Point Break: Who’d have thought moths could be so wonderful? Day Four.

15:31 06 July 2012

100th anniversary of the National Trust buying Blakeney Point and turning it into Norfolk

100th anniversary of the National Trust buying Blakeney Point and turning it into Norfolk's first nature reserve. The seals resting on the beach. PHOTO: ANTONY KELLY


Reporter STEVE DOWNES provides his latest update as he spends five days working with wardens on Blakeney Point.

When it comes to flying insects, butterflies grab the glory and moths are rather undervalued.

Not by me, though – at least, not any more.

An overnight moth trap yielded up a myriad of moths of all shapes, sizes and shades.

The trap was set as part of a weekly Blakeney Point moth survey, and the species caught included the splendid elephant hawkmoth, small fan-footed wave, shore wainscot, lime-speck pug and a mystery brown micro moth.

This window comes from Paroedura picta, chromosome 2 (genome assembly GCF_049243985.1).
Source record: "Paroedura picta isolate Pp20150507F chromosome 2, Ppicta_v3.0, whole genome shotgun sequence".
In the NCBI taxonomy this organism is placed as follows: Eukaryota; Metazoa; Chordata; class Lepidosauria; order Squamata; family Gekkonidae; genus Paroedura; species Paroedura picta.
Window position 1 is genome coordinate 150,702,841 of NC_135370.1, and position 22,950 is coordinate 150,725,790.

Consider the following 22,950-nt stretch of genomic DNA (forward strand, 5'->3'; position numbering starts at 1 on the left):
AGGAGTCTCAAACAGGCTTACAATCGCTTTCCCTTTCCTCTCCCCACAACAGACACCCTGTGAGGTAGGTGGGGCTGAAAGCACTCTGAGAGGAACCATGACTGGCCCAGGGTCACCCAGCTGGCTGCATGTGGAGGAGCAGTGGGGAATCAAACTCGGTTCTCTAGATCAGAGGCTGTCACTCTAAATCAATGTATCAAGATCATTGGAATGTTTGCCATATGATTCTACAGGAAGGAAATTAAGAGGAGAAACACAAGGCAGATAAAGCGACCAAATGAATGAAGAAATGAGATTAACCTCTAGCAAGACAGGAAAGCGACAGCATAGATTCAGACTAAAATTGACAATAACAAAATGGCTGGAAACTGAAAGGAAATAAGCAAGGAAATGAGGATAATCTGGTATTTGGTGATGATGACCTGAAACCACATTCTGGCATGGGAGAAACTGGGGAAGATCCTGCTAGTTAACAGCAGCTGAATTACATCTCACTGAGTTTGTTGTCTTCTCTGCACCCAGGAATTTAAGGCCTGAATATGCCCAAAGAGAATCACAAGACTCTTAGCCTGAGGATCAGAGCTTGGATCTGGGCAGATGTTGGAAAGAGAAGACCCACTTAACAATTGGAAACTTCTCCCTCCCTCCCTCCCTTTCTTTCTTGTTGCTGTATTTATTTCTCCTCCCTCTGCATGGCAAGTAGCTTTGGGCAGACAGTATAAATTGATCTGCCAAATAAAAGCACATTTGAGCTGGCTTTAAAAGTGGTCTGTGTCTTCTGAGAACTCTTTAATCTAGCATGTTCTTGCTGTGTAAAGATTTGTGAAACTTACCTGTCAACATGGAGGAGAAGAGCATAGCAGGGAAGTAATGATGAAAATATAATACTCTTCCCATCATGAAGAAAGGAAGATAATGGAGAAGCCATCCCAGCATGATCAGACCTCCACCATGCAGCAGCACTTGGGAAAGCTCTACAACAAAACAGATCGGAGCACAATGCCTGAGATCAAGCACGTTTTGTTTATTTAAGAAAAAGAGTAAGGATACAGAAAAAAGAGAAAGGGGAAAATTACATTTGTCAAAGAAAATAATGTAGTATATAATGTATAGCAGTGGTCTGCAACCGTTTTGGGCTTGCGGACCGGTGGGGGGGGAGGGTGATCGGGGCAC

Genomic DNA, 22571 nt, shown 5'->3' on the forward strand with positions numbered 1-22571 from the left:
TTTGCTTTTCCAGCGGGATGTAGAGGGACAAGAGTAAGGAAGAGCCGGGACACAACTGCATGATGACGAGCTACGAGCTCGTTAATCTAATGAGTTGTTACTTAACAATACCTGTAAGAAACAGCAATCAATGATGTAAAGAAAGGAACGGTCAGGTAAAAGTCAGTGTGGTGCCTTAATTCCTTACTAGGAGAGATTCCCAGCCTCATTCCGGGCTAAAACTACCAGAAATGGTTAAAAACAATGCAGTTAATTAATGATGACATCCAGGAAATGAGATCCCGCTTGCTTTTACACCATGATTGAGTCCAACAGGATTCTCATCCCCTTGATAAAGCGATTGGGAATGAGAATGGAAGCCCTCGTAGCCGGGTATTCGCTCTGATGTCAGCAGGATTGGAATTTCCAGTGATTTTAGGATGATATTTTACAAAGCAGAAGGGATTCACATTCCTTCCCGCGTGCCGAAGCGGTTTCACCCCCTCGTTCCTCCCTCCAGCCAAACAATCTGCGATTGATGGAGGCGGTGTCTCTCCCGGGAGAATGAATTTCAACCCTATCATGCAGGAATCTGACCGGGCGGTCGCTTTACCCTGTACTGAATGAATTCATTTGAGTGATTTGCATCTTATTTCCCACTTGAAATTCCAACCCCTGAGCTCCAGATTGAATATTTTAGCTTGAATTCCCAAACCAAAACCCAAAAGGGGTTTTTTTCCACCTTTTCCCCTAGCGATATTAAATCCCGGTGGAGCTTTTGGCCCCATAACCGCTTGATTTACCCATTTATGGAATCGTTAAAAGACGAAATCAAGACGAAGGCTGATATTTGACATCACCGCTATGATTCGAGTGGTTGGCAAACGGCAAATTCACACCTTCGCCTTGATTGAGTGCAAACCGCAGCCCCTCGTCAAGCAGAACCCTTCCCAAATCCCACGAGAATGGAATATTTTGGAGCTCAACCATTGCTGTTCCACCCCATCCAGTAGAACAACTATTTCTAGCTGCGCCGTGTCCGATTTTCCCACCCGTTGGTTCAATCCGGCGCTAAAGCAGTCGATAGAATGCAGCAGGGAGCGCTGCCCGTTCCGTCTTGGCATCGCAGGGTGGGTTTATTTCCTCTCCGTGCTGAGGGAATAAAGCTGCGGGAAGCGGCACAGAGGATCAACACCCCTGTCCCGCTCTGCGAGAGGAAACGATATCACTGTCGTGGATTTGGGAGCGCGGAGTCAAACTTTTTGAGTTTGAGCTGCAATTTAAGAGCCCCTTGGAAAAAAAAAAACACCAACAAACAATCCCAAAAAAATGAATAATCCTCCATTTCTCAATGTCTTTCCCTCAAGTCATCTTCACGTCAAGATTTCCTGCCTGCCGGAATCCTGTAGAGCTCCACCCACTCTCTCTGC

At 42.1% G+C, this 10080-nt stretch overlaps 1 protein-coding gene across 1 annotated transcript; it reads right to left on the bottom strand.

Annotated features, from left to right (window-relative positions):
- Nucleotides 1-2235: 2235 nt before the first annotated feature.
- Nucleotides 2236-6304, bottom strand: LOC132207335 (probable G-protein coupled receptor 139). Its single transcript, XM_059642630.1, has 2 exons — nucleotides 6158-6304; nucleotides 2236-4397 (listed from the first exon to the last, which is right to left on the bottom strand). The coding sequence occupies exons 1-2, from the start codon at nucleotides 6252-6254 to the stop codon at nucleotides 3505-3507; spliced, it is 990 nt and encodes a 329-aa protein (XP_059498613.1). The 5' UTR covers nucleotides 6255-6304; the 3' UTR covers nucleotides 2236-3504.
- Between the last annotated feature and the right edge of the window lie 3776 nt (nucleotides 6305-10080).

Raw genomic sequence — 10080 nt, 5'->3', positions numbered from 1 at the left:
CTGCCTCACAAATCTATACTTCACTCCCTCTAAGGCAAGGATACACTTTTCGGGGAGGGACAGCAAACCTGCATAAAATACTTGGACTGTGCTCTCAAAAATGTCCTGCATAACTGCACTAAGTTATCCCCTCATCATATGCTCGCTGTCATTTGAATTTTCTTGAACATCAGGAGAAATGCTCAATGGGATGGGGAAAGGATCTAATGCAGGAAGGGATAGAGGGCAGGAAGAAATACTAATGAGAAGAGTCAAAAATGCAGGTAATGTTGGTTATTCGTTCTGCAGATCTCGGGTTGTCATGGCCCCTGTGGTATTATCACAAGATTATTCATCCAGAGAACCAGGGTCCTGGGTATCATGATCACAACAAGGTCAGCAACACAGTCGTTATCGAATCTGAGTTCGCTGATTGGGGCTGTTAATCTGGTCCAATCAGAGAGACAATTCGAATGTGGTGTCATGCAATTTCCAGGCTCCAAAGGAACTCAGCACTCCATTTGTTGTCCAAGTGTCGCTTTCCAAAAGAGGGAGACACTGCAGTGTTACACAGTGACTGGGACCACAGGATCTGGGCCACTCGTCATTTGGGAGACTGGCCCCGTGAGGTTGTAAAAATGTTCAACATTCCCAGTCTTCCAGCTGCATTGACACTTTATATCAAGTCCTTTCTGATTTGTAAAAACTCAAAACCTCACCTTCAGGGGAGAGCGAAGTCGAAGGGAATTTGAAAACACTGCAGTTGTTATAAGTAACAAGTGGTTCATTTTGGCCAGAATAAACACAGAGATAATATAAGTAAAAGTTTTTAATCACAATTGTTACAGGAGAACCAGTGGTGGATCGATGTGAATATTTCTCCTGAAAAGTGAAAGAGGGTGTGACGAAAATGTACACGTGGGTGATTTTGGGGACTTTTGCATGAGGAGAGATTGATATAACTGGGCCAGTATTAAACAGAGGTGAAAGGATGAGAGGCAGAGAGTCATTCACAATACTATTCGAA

The mystery was solved thanks to the social networking website Twitter.

Within minutes of “tweeting” a photo of the creature, @dorsetmoths had replied with a name – the snappily-titled orthopygia glaucinalis.

I was hoping that it was a new species, that I could christen Pointia Breakus.

But never mind.

To continue the lepidoptera theme, warden Paul Nichols and I carried out a butterfly transect – a walk along a designated route that happens each week to produce comparable records.

An hour of trudging resulted in just two butterflies, a painted lady and a red admiral, plus a few more moths. The cold winter apparently put paid to many of the caterpillars, hence the disappointing summer crop.

Oh, alongside the hardship of looking at pretty insects, I repositioned a National Trust sign near the landing stage, and cleaned the toilets.

But please don’t tell my wife that last fact, in case she thinks I have acquired a new skill.

● For the next update, see tomorrow’s EDP. For up-to-the-minute news, follow @stevedownes1973 on Twitter.


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